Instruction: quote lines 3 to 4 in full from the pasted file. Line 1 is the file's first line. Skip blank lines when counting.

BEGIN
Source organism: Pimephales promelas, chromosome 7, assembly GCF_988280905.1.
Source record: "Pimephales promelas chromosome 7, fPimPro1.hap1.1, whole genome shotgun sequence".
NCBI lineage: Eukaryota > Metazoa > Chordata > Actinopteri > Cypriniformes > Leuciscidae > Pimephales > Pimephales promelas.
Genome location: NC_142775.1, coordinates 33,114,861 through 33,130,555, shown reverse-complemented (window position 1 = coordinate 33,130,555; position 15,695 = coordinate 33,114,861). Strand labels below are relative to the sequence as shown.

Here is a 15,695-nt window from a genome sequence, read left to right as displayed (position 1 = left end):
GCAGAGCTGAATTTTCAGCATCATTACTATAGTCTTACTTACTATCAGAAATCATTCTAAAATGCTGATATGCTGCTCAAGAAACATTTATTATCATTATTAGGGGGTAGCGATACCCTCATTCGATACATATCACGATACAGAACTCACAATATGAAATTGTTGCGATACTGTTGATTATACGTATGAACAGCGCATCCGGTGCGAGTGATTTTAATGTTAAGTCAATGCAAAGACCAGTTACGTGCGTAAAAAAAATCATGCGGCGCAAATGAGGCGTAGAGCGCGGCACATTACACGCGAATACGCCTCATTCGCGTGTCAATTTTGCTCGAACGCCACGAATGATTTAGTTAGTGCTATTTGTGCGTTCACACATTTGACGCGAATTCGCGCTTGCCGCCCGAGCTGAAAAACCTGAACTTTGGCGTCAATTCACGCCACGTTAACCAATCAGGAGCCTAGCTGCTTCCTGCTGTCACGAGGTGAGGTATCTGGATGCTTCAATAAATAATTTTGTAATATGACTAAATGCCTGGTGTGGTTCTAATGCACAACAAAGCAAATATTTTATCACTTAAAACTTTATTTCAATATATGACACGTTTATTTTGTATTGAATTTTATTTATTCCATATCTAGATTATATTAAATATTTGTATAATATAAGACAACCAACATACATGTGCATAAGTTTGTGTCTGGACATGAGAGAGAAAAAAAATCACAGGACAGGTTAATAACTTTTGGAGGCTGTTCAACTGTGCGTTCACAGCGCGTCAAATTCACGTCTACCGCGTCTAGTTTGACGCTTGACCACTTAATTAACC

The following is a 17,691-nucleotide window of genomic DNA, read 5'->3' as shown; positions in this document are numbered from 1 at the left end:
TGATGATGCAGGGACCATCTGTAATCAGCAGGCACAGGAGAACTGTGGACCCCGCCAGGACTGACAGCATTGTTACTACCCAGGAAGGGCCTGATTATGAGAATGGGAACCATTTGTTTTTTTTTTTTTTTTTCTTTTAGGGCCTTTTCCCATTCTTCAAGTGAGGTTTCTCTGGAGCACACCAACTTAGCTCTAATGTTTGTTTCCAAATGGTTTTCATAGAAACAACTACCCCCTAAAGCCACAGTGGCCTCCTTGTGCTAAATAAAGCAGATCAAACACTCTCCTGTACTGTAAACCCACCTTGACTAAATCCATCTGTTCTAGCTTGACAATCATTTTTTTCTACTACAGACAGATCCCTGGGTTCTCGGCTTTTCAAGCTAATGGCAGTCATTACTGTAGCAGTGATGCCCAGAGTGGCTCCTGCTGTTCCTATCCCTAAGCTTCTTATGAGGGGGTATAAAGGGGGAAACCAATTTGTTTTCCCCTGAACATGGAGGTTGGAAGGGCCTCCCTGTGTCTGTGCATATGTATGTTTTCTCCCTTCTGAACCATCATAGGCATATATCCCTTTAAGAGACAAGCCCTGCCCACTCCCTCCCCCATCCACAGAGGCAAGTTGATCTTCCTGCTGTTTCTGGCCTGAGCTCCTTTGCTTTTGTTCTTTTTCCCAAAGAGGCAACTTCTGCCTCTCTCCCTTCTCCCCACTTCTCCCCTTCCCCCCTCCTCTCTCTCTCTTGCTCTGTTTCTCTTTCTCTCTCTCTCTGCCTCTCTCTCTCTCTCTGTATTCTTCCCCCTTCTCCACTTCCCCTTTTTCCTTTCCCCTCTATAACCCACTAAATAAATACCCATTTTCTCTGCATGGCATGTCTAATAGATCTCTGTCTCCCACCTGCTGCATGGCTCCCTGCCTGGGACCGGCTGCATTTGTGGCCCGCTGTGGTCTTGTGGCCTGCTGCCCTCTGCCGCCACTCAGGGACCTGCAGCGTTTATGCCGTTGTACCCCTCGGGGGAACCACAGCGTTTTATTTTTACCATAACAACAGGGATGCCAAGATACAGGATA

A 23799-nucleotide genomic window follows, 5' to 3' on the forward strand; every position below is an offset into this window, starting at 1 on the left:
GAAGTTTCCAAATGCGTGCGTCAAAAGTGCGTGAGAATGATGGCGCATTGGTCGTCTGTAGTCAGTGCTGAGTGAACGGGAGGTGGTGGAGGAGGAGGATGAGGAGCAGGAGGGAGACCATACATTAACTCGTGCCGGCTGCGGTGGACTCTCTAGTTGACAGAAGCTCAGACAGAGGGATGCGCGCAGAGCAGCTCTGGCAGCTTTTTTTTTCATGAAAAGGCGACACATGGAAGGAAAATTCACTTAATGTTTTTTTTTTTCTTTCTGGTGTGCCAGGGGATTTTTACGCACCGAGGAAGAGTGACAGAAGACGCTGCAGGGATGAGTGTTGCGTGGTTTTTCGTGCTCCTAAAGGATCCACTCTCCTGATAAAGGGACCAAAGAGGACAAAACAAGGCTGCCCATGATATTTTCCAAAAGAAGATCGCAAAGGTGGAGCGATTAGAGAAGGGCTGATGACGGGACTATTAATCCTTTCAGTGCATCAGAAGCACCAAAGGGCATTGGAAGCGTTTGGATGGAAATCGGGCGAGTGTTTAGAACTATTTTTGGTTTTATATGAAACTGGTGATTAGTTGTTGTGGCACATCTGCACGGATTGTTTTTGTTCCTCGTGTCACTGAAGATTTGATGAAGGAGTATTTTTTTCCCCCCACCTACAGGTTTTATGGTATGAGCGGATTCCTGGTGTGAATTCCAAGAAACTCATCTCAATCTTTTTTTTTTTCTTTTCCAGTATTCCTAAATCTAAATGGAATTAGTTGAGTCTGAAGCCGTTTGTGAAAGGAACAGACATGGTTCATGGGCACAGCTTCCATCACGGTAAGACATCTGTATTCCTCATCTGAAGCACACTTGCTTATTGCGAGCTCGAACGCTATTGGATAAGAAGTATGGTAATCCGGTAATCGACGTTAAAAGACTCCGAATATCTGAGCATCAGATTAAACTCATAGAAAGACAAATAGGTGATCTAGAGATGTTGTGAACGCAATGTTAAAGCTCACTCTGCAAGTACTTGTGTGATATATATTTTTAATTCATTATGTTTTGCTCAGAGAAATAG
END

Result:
NCBI lineage: Eukaryota > Metazoa > Chordata > Actinopteri > Cypriniformes > Leuciscidae > Pimephales > Pimephales promelas.
Genome location: NC_142775.1, coordinates 33,114,861 through 33,130,555, shown reverse-complemented (window position 1 = coordinate 33,130,555; position 15,695 = coordinate 33,114,861). Strand labels below are relative to the sequence as shown.